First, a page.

With a high volume of Audioslave and Soundgarden t-shirts amongst the crowd, regardless of allegiance, they were all there to worship at the stage of Chris Cornell, who appeared bashfully with a selection of six guitars.
Venturing quickly into Audioslave territory, Dandelion stripped-back lost no power, and instead, the space left behind by the absent bass and drums, allowed Cornell's gravely vocal to roam through pitch-perfect territory, his volume control and ferocity of guitar playing dictating the mood of the song.
Telling the tale to the defiant Can't Change Me, which perhaps involved too many other C-words, the 47-year old revisited his fist solo album. Stretching back even further in time, Temple Of The Dog track, Hunger Strike, saw his studded vocal dipped in a syrupy dew as he effortlessly leaped to the high-end of his baffling range, backing it up with earthy low-end guitar.
You'd think the skeleton of some of these power-house rock hits would dwindle without stack amps and drum risers, but acoustically, they were only reworked with new majesty and sentiment. Cornell's raw vocal provided all the meat of the sound, and that vocal was a never ending barbeque if there ever was such a thing!
His version of Billie Jean, the first in a handful of covers, took some time to work out, with nothing crotch-grabbing about the head rocking version, that would be better accompanied by a Jack and Coke than a moonwalk. The man is just simply incredible to watch, and silenced the crowd each and every time, regardless of whose turn it was to drunkenly heckle.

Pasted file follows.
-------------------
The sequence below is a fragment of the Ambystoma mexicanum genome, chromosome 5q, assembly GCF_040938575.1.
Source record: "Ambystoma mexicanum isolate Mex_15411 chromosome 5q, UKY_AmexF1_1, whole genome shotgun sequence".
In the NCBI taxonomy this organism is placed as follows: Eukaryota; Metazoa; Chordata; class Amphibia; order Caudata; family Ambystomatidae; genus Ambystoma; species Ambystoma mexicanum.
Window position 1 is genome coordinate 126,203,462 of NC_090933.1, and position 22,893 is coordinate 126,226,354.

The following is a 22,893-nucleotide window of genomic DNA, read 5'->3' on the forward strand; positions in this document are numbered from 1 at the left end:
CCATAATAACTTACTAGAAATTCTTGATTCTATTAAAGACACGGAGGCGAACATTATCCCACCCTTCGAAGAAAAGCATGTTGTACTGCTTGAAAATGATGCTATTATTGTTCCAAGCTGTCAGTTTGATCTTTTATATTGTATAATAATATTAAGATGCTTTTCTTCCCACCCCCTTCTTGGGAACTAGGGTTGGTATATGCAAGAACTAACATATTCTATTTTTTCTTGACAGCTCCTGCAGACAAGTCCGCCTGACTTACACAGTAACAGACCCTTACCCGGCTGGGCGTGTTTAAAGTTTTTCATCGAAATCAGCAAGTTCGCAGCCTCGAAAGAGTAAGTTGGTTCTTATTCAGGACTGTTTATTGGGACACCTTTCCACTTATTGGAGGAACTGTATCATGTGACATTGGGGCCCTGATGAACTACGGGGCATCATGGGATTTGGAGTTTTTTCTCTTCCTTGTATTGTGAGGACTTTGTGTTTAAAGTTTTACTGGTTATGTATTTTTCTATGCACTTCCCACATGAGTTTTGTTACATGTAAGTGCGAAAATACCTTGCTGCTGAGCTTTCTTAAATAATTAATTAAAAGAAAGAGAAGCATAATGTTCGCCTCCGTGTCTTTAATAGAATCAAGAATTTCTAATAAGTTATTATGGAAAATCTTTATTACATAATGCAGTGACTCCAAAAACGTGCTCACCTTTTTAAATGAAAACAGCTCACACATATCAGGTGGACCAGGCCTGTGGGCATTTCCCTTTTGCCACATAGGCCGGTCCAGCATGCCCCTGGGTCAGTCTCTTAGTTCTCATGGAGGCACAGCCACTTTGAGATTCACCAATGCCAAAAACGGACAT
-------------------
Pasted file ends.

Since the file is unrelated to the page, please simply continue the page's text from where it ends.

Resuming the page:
A subtle echo was added to Cornell's astounding vocal for Fell On Black Days, his held notes ringing out and reverberating around the room as if he were on a mountain top. This performance on a mountain top is probably about the only thing that would have bettered it, and let's be clear, there is nothing Sound of Music about this imaginary mountain top.
Unbelievably taking the performance to another level, Cornell was accompanied by jazz piano which had been recorded by the late Natasha Schneider of Californian rockers, Eleven. Played from vinyl on a miced-up record player, that nostalgic sound of the needle skimming the vinyl was alive in the room, before a rock 'n' roll Sinatra completed the haunting track. His vocal was at its best, full-bodied with soul, and with phrasing to send envy around the Rat Pack.
As Hope And Promises Fade, whether coincidental or influenced by the audience, followed one merry fan taking a drink to the front of the stage for their hero. Reminding the far from sober crowd of his new clean living, his best-known hits were still to come, but even if he had finished here for the night, everyone would have left happy. Not an easy task in Glasgow this week with the goings on in the football world...
A cover of Led Zeppelin's Thank You was played in fire-side warm Cornell-style, before sending the crowd to their feet for I Am The Highway. With soaring hung notes and the tempo ad lib, I can guarantee if you were there last night, this would have been the best you have ever heard that song, regardless of how many times you've subjected your ears to it in the past twelve years.
Incorporating a loop pedal into his set closer, Blow Up The Outside World, our host powered into the chorus, layering sounds and orchestrating them with his selection of pedals and dials, until he had crafted a dramatic hooky crescendo, with rhythmic thuds and whirring white noise amongst a jungle of dischords.
The encore served as a tribute to The Beatles, though again, the songs were reshaped and sat like they were products of Cornell's own pen amongst Soundgarden classic, Black Hole Sun.
You can't change him, but after that performance there's no way you would want to. Now to prepare for Soundgarden's return, let's hope all those nasty big instruments only compliment the true wonder of Chris Cornell's one-of-a-kind voice.